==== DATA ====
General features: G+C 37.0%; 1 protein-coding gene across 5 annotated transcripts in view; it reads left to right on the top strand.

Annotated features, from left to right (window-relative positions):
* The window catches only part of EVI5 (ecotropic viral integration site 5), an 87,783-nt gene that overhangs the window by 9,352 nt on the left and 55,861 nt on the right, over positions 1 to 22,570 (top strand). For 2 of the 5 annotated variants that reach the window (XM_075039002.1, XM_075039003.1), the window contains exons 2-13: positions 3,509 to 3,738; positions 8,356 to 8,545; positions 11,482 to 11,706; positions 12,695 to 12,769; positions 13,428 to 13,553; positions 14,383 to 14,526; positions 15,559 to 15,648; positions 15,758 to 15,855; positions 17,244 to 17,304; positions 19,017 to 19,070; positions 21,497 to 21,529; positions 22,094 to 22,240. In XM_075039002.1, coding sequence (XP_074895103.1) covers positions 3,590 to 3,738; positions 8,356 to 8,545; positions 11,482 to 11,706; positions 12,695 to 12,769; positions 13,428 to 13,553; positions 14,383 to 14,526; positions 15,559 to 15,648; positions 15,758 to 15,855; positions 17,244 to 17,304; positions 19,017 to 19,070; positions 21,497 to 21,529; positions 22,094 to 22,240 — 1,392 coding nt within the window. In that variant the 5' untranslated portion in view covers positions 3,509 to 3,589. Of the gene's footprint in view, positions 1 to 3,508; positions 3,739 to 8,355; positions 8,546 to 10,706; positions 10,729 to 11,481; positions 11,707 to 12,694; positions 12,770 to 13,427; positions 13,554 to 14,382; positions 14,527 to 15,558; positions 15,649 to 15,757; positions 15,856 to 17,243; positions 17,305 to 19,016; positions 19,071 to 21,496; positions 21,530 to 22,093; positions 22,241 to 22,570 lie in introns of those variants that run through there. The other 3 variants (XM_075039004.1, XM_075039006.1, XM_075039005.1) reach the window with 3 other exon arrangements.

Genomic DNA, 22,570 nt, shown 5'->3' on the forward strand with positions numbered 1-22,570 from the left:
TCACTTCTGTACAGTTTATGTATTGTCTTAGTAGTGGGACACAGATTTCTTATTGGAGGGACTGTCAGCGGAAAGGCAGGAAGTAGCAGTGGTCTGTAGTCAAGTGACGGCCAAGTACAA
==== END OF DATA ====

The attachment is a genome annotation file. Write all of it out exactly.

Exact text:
General features: G+C 37.0%; 1 protein-coding gene across 5 annotated transcripts in view; it reads left to right on the top strand.

Annotated features, from left to right (window-relative positions):
* The window catches only part of EVI5 (ecotropic viral integration site 5), an 87,783-nt gene that overhangs the window by 9,352 nt on the left and 55,861 nt on the right, over positions 1 to 22,570 (top strand). For 2 of the 5 annotated variants that reach the window (XM_075039002.1, XM_075039003.1), the window contains exons 2-13: positions 3,509 to 3,738; positions 8,356 to 8,545; positions 11,482 to 11,706; positions 12,695 to 12,769; positions 13,428 to 13,553; positions 14,383 to 14,526; positions 15,559 to 15,648; positions 15,758 to 15,855; positions 17,244 to 17,304; positions 19,017 to 19,070; positions 21,497 to 21,529; positions 22,094 to 22,240. In XM_075039002.1, coding sequence (XP_074895103.1) covers positions 3,590 to 3,738; positions 8,356 to 8,545; positions 11,482 to 11,706; positions 12,695 to 12,769; positions 13,428 to 13,553; positions 14,383 to 14,526; positions 15,559 to 15,648; positions 15,758 to 15,855; positions 17,244 to 17,304; positions 19,017 to 19,070; positions 21,497 to 21,529; positions 22,094 to 22,240 — 1,392 coding nt within the window. In that variant the 5' untranslated portion in view covers positions 3,509 to 3,589. Of the gene's footprint in view, positions 1 to 3,508; positions 3,739 to 8,355; positions 8,546 to 10,706; positions 10,729 to 11,481; positions 11,707 to 12,694; positions 12,770 to 13,427; positions 13,554 to 14,382; positions 14,527 to 15,558; positions 15,649 to 15,757; positions 15,856 to 17,243; positions 17,305 to 19,016; positions 19,071 to 21,496; positions 21,530 to 22,093; positions 22,241 to 22,570 lie in introns of those variants that run through there. The other 3 variants (XM_075039004.1, XM_075039006.1, XM_075039005.1) reach the window with 3 other exon arrangements.

Genomic DNA, 22,570 nt, shown 5'->3' on the forward strand with positions numbered 1-22,570 from the left:
TCACTTCTGTACAGTTTATGTATTGTCTTAGTAGTGGGACACAGATTTCTTATTGGAGGGACTGTCAGCGGAAAGGCAGGAAGTAGCAGTGGTCTGTAGTCAAGTGACGGCCAAGTACAA